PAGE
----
First time director Travis Knight directs the vocal talents of Charlize Theron, Matthew McConaughey and Art Parkinson in the animated feature film Kubo and the two strings. A young boys adventure to find the mythical armour that would protect him from his grandfather the moon king who killed the boy’s father and left his mother a mere shadow of her former self.
This is an animated movie but by no means a children’s tale. The opening line “Blink now if you must” gives us a precursor of the dark things to come. We are introduced to Kubo a precocious little boy who takes care of his mother who suffers from memory lapse ever since she smashed her head while trying to escape her sisters and her father the moon king. During the day he goes into the market of a village near by and earns a living by telling fantastical tales of a legendary warrior Hanzo. The tales he tells come alive with the origami creatures he creates and the music of his Shamisen. But Kubo must return to his mother in the cave they live in before sundown, one day Kubo stays out beyond his curfew and that’s when all hell breaks loose. His evil twin aunts voiced by Rooney Mara attack Kubo and his mother comes to his rescue and tell him to go find the mythical magical armour to protect him from his aunts and his grandfather. On this quest Kubo is joined by a Monkey voiced by Charlize Theron and a Samurai Warrior trapped in the body of a beetle voiced by Matthew McConaughey. What follows is a journey interspersed with action and humour.
The action is dark and violent and probably not suitable for the little ones and the humour is crisp, dry and perfectly timed and again more suited for a more mature audience. There was a particular joke which after it landed took me a second to get it and had be laughing for a solid few minutes after it. The writing is seriously brilliant. The myths and legends of Japanese folklore are woven into the narrative seamlessly. The animation is spectacular especially the origami bits. The evil twins are truly terrifying with their porcelain masks. The one aspect where the movie suffers is the pacing. In parts the story seems to drag slowly and in others it seems to be in a rush to conclusion. For instance the scene with the giant skeleton seems overlong and the final scene seems rushed to conveniently conclude the story. But it is offset by the brilliant reveal of the true identities of the monkey and the beetle and how wonderfully that plot point is handled.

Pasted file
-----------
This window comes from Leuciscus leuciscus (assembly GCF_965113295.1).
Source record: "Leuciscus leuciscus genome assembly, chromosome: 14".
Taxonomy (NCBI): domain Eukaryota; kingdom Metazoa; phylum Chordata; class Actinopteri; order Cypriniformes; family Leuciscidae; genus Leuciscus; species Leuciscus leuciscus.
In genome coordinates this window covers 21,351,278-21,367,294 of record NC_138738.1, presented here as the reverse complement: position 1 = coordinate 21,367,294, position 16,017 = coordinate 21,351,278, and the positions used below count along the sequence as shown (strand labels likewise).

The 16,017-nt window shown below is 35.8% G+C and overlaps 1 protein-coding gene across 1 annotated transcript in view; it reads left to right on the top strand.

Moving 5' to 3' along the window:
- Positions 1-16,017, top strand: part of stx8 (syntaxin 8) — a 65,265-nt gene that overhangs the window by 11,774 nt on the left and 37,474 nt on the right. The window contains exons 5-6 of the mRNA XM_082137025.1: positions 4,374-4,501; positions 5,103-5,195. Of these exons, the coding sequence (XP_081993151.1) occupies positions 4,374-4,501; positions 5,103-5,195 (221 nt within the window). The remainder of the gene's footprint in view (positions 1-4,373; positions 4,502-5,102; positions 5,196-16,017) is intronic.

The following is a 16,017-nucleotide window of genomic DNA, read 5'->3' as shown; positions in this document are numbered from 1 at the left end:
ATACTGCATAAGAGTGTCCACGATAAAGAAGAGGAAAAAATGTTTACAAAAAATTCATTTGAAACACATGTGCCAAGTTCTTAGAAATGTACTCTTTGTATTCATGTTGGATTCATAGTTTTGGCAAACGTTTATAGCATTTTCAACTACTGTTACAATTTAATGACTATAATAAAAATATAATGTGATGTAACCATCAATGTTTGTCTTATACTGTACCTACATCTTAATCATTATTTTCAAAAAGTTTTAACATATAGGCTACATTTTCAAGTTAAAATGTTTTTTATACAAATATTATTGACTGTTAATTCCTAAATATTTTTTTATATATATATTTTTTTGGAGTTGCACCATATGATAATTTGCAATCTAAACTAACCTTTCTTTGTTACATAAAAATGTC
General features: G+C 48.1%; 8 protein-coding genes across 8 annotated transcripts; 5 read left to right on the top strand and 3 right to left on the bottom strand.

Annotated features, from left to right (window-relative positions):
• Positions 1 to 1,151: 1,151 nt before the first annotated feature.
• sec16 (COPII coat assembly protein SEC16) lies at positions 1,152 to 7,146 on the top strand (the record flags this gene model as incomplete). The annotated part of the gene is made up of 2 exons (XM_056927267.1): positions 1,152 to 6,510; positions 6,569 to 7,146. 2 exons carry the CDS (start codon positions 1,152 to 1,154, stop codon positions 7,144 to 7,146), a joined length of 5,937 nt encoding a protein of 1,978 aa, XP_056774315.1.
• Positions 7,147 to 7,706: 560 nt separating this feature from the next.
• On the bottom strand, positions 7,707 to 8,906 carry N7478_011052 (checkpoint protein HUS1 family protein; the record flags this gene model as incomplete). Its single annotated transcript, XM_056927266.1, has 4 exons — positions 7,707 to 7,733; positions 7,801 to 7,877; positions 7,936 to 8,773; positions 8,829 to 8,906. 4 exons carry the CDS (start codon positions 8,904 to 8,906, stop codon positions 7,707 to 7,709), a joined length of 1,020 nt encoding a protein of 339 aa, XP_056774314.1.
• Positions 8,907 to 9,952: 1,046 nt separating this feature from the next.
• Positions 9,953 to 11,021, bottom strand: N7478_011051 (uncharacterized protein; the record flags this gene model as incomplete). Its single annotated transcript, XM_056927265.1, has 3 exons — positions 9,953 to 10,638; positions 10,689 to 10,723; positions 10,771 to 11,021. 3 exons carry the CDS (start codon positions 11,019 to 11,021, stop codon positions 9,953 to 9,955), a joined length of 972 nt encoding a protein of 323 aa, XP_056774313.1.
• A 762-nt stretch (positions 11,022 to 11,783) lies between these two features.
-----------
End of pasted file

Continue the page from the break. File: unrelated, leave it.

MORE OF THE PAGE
This year hasn’t necessarily been the most spectacular for animated features. With the exception of Pixar’s Finding Dory the genre has been mostly lacking. Dreamworks is developing silly Trolls script to fuel a toy franchise. Laika studios has thankfully stepped up to the plate and delivered a compelling and adult focused animated feature length film. If for nothing else watch it for the spectacular origami magic sequences and stay for Regina Spektor’s rendition of Beatle’s classic “While my guitar gently weeps” as the end credits roll.
George miller directs Tom Hardy, Charlize Theron and Nicholas Hoult in Mad Max: Fury Road. Reinventing the series he first directed over 30 years ago with Mel Gibson as the titular Max Rokatansky, Miller turns up the adrenaline to maximum as Hardy and Theron battle for their lives and their belief in this post-apocalyptic wasteland.